This stunning lantern was displayed at LC Tiffany’s ground breaking exhibit at the 1893 Chicago Columbian Exposition and has no equal in any church in America. Designed by Jacob A. Holzer, the 6 ft. by 12 ft. lantern was constructed of art glass with bronze filigree and dangling glass balls and incorporates seven sculpted female angels representing the Seven Angels of the Seven Churches (of John’s Revelation). After the exposition closed, it was purchased and given to the church. Described as the grandfather of all Tiffany leaded glass lamps, the lantern is a spectacular centerpiece for the sanctuary.
The 22 windows of the clerestory above the nave, have been filled with Gothic tracery and an opalescent glass sky in two alternating patterns. The blue and white effects, are achieved in the glass by careful blending and
executed entirely without the use of any paint, creates a most beautiful sky, as close as a person can come to the wonders of nature. The slightest change in the intensity of outside light creates a change of color. The glass sometimes sparkles, sometimes radiates a soft diffused light.
Byzantine-style mosaics in the chancel, with Gothic features overall. Although these styles are not known for their simplicity, Gothic spirituality and aesthetic decoration are unified, with the intermingling of the arts.
Ornamental Gothic wood tracery trim added to the roof trusses.
Ceiling painted with a bright shade of blue with gold painting of the tracery pattern used throughout the sanctuary.
Brass eagle lectern, standing more than 6 feet tall was also displayed by Tiffany at the Chicago Exposition.
Baptismal font carved of stone with Gothic spirituality and aesthetic decoration with a domed lid made of quarter sawn oak.
The walls were covered in an earthy red with features picked out in grey-green. The apse is painted in a brocade-like trompe l’oiel treatment with gold accents. When seen in person, this appears to be fabric.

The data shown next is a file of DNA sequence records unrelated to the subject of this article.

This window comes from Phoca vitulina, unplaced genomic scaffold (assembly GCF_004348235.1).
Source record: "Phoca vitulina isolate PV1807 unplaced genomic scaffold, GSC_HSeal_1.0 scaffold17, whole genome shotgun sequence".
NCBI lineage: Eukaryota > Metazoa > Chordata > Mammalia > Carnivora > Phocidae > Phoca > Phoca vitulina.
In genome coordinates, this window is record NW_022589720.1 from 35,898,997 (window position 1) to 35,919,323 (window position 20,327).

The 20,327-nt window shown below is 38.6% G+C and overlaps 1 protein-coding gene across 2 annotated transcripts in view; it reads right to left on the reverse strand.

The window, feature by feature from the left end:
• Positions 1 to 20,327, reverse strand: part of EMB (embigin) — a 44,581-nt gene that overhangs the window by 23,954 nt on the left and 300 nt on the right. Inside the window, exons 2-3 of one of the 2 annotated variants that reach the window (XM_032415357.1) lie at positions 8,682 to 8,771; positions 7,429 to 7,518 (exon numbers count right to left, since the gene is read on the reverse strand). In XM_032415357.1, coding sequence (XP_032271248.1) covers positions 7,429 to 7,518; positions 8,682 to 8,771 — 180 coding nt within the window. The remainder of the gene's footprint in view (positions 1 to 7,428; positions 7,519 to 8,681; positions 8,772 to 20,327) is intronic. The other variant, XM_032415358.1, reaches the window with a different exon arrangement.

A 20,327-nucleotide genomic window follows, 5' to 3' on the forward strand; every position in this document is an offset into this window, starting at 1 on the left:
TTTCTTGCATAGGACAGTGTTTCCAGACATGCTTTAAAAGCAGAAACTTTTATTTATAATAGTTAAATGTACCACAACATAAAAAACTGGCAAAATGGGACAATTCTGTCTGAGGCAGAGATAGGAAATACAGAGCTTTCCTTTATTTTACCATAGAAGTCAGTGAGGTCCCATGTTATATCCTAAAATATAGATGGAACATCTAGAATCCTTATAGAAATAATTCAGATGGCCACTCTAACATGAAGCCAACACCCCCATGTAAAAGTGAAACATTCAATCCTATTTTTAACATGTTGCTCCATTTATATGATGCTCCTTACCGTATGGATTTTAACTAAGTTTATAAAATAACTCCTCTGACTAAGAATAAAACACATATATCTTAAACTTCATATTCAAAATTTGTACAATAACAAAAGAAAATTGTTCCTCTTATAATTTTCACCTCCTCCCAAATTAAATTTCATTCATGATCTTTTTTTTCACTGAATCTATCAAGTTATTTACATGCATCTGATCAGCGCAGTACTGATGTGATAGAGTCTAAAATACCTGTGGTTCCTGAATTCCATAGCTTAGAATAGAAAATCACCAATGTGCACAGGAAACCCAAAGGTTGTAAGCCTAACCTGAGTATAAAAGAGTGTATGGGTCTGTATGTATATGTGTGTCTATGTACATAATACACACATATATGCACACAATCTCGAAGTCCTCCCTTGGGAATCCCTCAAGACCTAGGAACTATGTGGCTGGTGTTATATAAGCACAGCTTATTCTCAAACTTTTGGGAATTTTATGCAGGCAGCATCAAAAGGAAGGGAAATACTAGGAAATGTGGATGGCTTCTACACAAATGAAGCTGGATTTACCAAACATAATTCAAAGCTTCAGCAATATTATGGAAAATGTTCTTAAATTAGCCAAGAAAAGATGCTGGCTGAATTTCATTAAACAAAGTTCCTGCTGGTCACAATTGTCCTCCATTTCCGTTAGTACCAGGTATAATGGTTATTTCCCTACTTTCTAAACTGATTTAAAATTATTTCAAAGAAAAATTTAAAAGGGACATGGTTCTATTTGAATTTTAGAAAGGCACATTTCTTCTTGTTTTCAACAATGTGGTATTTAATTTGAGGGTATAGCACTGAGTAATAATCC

Tiffany studio designed quarter sawn oak Pulpit. The design continues the Gothic elements in the bronze rail flows smoothly into the base of the pulpit, while the upper tracery has inverted elements in the fretwork that surrounds the sanctuary.
Ornamental oak and plaster grill work on either side of the chancel. The Swell and Solo Divisions on the left, and the Choir and Great Divisions on the right.
Quarter sawn oak pews designed by Tiffany studios add to the “unity” in the sanctuary by integrating different patterns and styles. It is a study in unity and diversity.
Tiffany studios uniquely designed pew marker plate containing a circle of oak leaves in copper. This element was the inspiration of the church logo.
Tiffany studio designed quarter sawn oak rail with bronze inserts continues with the mixture of Gothic spirituality and aesthetic decoration which cover the entire front of the raised chancel.
One of four Chancel chairs hand-carved with aesthetic decoration adding to the “unity” in the sanctuary with the repeating themes of integrated patterns and styles.
Fretwork style stucco-like decorative scheme that surrounds the church in the ceiling ribs and at eye level above the wainscoting on all the walls surrounding the sanctuary.
A quick overview of the many LC Tiffany elements that make up this National Historic Landmark
All the figurative windows, lantern, and glass mosaics were designed and created by the Tiffany Glass and Decorating Company, under the supervision of Louis Comfort Tiffany from 1893 to 1914.
The Three major artists involved were:
Listed below are the Tiffany glass objects in the sanctuary by designer and date of installation.
1893 – 1894 – J. A. Holzer
- Tiffany Chapel Lantern
- “Sunset” or “Landscape” windows
- Abraham as a symbol of Faith
- Joshua as a symbol of Hope
- Jonathan as a symbol of Love
- Stenciling around and within the apse
1894 – 1898 – Edward Sperry
- Nativity window
- Resurrection window
- Emmaus window
- Evangelists windows
1898 – 1914 – Frederick Wilson
- Sparrow window
- Augustine window
- Madonna window
- Cornelius window
- Glorified Church window
- Ascended Christ window
- Four Women of Christianity
- Clerestory windows (22)
Listing from “Louis C. Tiffany – Rebel in Glass” by Robert Koch 1964